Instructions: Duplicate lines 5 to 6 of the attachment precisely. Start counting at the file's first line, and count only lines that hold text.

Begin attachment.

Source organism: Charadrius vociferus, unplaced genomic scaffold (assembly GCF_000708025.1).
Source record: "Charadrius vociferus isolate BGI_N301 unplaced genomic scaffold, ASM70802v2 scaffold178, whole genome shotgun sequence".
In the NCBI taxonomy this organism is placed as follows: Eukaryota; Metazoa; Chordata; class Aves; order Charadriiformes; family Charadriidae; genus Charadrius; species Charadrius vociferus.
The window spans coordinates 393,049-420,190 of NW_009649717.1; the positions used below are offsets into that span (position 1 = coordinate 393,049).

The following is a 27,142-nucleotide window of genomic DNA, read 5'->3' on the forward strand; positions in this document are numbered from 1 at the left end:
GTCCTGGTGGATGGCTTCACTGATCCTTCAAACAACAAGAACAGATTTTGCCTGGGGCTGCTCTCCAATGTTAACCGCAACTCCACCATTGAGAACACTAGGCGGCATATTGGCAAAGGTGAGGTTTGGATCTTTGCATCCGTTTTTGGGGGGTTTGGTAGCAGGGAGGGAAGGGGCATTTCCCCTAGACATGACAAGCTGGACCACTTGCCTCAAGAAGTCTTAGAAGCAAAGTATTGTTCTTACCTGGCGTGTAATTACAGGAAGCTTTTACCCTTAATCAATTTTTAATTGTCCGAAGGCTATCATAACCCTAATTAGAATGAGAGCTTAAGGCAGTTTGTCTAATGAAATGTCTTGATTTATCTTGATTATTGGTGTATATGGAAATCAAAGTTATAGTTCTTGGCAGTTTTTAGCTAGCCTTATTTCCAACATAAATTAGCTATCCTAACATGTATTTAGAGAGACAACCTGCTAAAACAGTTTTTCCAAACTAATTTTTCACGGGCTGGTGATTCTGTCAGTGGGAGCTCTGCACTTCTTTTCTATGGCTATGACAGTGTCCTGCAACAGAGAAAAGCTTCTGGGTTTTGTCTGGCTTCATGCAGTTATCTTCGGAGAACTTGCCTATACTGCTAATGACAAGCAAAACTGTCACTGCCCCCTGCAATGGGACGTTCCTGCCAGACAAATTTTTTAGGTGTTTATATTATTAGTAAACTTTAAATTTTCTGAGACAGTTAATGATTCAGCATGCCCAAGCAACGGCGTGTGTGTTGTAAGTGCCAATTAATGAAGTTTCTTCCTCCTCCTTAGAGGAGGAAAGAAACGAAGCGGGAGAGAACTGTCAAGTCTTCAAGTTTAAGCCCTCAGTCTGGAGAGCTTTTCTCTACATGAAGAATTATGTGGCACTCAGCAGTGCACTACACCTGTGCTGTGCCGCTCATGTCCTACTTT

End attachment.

The following is a 27,142-nucleotide window of genomic DNA, read 5'->3' on the forward strand; positions in this document are numbered from 1 at the left end:
GTCCTGGTGGATGGCTTCACTGATCCTTCAAACAACAAGAACAGATTTTGCCTGGGGCTGCTCTCCAATGTTAACCGCAACTCCACCATTGAGAACACTAGGCGGCATATTGGCAAAGGTGAGGTTTGGATCTTTGCATCCGTTTTTGGGGGGTTTGGTAGCAGGGAGGGAAGGGGCATTTCCCCTAGACATGACAAGCTGGACCACTTGCCTCAAGAAGTCTTAGAAGCAAAGTATTGTTCTTACCTGGCGTGTAATTACAGGAAGCTTTTACCCTTAATCAATTTTTAATTGTCCGAAGGCTATCATAACCCTAATTAGAATGAGAGCTTAAGGCAGTTTGTCTAATGAAATGTCTTGATTTATCTTGATTATTGGTGTATATGGAAATCAAAGTTATAGTTCTTGGCAGTTTTTAGCTAGCCTTATTTCCAACATAAATTAGCTATCCTAACATGTATTTAGAGAGACAACCTGCTAAAACAGTTTTTCCAAACTAATTTTTCACGGGCTGGTGATTCTGTCAGTGGGAGCTCTGCACTTCTTTTCTATGGCTATGACAGTGTCCTGCAACAGAGAAAAGCTTCTGGGTTTTGTCTGGCTTCATGCAGTTATCTTCGGAGAACTTGCCTATACTGCTAATGACAAGCAAAACTGTCACTGCCCCCTGCAATGGGACGTTCCTGCCAGACAAATTTTTTAGGTGTTTATATTATTAGTAAACTTTAAATTTTCTGAGACAGTTAATGATTCAGCATGCCCAAGCAACGGCGTGTGTGTTGTAAGTGCCAATTAATGAAGTTTCTTCCTCCTCCTTAGAGGAGGAAAGAAACGAAGCGGGAGAGAACTGTCAAGTCTTCAAGTTTAAGCCCTCAGTCTGGAGAGCTTTTCTCTACATGAAGAATTATGTGGCACTCAGCAGTGCACTACACCTGTGCTGTGCCGCTCATGTCCTACTTT